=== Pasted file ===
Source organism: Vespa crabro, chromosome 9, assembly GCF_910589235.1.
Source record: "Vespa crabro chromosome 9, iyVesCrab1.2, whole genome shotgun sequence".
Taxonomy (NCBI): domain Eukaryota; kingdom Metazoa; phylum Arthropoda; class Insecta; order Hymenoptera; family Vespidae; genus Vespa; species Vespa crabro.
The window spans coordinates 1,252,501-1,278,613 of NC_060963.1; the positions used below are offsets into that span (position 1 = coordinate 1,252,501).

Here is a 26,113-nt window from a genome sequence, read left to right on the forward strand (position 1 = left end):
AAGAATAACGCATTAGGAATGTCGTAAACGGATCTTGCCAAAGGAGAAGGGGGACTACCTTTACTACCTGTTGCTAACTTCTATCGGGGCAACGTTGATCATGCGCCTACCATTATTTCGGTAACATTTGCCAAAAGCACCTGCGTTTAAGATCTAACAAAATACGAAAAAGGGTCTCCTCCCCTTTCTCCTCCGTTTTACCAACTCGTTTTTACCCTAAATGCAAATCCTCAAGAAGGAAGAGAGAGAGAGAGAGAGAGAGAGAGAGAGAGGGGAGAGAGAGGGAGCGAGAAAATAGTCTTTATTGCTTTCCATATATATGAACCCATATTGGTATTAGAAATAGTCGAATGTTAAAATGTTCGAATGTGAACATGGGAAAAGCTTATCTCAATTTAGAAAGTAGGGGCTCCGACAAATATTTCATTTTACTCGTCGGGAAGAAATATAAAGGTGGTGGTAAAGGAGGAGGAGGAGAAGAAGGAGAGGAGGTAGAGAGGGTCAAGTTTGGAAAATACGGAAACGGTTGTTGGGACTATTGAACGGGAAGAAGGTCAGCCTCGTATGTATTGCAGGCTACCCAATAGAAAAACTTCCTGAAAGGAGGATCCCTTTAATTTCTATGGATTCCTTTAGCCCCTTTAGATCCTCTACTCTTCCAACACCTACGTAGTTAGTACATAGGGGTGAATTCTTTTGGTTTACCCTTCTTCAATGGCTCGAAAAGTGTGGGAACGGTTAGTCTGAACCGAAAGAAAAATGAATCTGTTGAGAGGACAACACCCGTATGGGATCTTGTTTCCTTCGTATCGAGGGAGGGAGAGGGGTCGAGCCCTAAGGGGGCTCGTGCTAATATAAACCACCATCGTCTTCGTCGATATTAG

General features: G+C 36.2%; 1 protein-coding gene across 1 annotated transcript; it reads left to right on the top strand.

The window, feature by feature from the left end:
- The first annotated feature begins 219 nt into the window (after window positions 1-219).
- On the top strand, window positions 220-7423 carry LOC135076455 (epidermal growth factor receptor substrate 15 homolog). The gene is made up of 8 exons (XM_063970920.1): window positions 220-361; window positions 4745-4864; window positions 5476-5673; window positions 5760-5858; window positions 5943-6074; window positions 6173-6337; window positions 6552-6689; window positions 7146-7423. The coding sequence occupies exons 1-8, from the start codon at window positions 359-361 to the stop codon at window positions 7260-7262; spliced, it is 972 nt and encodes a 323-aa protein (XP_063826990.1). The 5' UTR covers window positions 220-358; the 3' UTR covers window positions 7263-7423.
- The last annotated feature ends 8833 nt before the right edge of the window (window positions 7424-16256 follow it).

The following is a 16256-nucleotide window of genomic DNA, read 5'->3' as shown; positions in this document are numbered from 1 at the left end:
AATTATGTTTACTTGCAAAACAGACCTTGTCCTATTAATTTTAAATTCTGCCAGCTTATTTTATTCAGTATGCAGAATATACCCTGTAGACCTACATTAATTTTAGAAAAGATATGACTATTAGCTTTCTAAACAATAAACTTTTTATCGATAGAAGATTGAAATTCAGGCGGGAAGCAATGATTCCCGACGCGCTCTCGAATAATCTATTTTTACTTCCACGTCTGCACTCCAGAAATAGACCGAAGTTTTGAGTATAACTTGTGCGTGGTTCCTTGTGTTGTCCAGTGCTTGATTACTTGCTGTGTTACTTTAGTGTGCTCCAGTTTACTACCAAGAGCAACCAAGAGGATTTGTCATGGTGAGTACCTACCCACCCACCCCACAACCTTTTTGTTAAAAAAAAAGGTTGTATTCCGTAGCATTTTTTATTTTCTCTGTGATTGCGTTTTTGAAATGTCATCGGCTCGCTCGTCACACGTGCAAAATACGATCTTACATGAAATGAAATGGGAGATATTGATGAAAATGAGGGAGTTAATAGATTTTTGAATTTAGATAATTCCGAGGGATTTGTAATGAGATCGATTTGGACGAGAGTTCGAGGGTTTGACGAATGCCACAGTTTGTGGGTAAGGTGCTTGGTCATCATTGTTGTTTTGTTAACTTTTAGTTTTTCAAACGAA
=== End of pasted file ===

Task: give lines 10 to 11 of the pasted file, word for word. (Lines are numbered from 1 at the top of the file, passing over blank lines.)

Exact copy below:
- On the top strand, window positions 220-7423 carry LOC135076455 (epidermal growth factor receptor substrate 15 homolog). The gene is made up of 8 exons (XM_063970920.1): window positions 220-361; window positions 4745-4864; window positions 5476-5673; window positions 5760-5858; window positions 5943-6074; window positions 6173-6337; window positions 6552-6689; window positions 7146-7423. The coding sequence occupies exons 1-8, from the start codon at window positions 359-361 to the stop codon at window positions 7260-7262; spliced, it is 972 nt and encodes a 323-aa protein (XP_063826990.1). The 5' UTR covers window positions 220-358; the 3' UTR covers window positions 7263-7423.
- The last annotated feature ends 8833 nt before the right edge of the window (window positions 7424-16256 follow it).